After passing through both Houses of Parliament, Australia will officially have an emissions trading scheme on July 1st 2012, which will take the form of a carbon tax for its first three years before moving to a flexible price carbon trading market in 2015.
It was hailed by the Labor caucus and the Greens as a momentous occasion; a public policy initiative deemed as significant as the floating of the dollar or the introduction of compulsory superannuation.
Whether you agree with these assessments or not, the policy will have a substantial effect on the Australian economy. By putting a price of carbon emissions, it aims to meet the bipartisan target of cutting emissions by 5% from 2000 emissions levels, and shift the Australian economy towards what is dubbed as a ‘greener’ future.
The opposition, led by Tony Abbott, is vehemently opposed to the tax, pledging to repeal the legislation if given a mandate by the Australian people in the 2013 election. Abbott has been an ever-present in all media platforms arguing that this is just a “big tax on everything” that will have “all economic pain with no environmental gain”. He has offered his ‘Direct Action’ plan alternative, which includes investments in renewable energy, replanting of trees in public spaces and supporting emissions reductions by business and industry via an Emissions Reductions Fund.
The economics of this policy debate is pretty simple. Currently, carbon emissions are an externality that emitters do not account for in production. This externality means that the economy is not currently producing at its socially-efficient level, with over-production ensuing as the cost that carbon emissions have on the environment (climate change) is not accounted for. By initially implementing a carbon tax, before moving to the emission trading scheme, the government’s policy is effectively ‘internalising’ that externality, allowing the market to move towards that socially-efficient level. Furthermore, by slowly reducing the amount of carbon emission permits available in the market, the policy will continually reduce carbon emissions over time and promote investments in renewable energy technologies. As most economists have argued, this is the simplest and most efficient way of reducing carbon emissions in the long run.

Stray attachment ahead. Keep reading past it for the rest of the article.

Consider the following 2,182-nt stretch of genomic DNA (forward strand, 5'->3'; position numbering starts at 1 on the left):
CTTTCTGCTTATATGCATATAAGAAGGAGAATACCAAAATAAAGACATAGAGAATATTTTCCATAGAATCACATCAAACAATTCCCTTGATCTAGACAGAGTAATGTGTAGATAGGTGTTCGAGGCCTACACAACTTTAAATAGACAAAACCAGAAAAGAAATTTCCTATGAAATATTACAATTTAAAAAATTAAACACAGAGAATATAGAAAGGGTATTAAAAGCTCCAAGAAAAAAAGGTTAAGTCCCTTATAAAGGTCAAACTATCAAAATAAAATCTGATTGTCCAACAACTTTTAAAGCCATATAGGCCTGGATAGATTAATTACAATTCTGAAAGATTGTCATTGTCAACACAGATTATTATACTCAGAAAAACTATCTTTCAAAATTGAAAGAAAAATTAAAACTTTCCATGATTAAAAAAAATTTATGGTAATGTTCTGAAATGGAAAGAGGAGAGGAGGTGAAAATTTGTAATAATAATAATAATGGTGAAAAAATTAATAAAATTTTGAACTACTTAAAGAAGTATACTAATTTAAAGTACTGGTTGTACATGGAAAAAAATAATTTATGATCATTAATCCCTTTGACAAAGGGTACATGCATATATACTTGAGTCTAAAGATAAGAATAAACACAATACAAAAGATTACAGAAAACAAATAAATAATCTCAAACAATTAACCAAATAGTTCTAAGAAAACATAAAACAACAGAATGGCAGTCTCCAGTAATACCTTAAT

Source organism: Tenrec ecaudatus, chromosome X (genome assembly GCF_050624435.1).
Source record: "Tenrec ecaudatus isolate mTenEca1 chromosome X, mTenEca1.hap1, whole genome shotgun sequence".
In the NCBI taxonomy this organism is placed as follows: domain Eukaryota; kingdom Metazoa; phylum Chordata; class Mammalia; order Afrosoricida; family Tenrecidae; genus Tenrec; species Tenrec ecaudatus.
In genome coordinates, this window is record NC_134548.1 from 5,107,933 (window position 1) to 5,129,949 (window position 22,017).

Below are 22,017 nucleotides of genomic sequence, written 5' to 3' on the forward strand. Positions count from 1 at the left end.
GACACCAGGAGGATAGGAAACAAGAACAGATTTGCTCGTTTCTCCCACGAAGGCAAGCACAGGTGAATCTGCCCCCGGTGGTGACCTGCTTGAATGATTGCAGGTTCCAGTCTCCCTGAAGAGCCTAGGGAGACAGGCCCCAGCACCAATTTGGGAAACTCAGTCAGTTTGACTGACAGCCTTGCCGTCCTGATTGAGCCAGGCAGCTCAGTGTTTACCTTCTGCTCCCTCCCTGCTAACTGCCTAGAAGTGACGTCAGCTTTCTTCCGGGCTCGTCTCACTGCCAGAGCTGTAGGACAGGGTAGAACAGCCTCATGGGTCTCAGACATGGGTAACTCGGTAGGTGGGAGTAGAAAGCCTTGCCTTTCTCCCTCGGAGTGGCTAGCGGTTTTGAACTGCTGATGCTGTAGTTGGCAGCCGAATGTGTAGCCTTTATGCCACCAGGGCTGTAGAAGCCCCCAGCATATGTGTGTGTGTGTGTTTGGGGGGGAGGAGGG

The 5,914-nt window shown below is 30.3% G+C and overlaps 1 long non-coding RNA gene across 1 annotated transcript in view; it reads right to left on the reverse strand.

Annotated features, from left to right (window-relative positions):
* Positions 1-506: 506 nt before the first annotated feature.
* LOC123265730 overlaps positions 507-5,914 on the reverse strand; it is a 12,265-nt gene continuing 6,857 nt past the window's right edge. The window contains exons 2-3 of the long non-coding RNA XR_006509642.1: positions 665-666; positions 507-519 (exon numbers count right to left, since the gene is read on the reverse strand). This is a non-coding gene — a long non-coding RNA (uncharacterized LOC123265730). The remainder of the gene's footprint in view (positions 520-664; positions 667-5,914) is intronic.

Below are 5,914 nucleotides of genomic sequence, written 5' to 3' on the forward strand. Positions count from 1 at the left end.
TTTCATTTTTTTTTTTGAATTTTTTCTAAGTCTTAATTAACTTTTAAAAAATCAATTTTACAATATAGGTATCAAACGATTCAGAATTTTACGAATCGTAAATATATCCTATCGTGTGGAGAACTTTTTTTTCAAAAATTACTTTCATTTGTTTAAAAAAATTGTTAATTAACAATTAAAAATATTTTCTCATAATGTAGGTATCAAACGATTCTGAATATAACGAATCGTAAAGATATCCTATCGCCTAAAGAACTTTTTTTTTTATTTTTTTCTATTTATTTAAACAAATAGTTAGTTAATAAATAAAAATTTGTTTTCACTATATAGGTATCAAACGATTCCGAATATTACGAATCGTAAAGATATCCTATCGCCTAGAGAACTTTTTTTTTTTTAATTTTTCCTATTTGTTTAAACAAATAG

The problem for the government is that the politics are a little more complex. With cost of living pressures still a politically sensitive topic for the voting public (despite Australians enjoying some of best standard of living in the world), it has allowed the opposition to brand the carbon pricing scheme as just another tax (on top of the mining tax and flood levy) that will put more cost pressures on families. Furthermore, the opposition has pointed to that fact that the rest of the world is lagging behind in relation to climate change action, and therefore cutting Australian emissions will have no discernible impact on the real goal of cutting global emissions to prevent climate change and its consequences. Moreover, the fact that Julia Gillard promised to the Australian voting public that there would be no carbon tax under a government she led still does not sit well with voters. This is the reason why current polling points to a comfortable Coalition victory in the next election.
This leads to my personal view: I’m convinced that the policy is the right one if we are to cut emissions in Australia. However, I am still not entirely convinced whether it is the right time for such actions. I do believe that Australia must play its part if we are to reduce global emissions and subsequently avoid the horrible consequences of climate change. But the failures of UN Climate Change Conferences since 2009 did not inspire confidence, and now with the economic turmoil ravaging Europe and the US, avoiding recession and creating jobs will be the major focus for politicians over the next few years (especially with US elections next year), rather than climate change policy.
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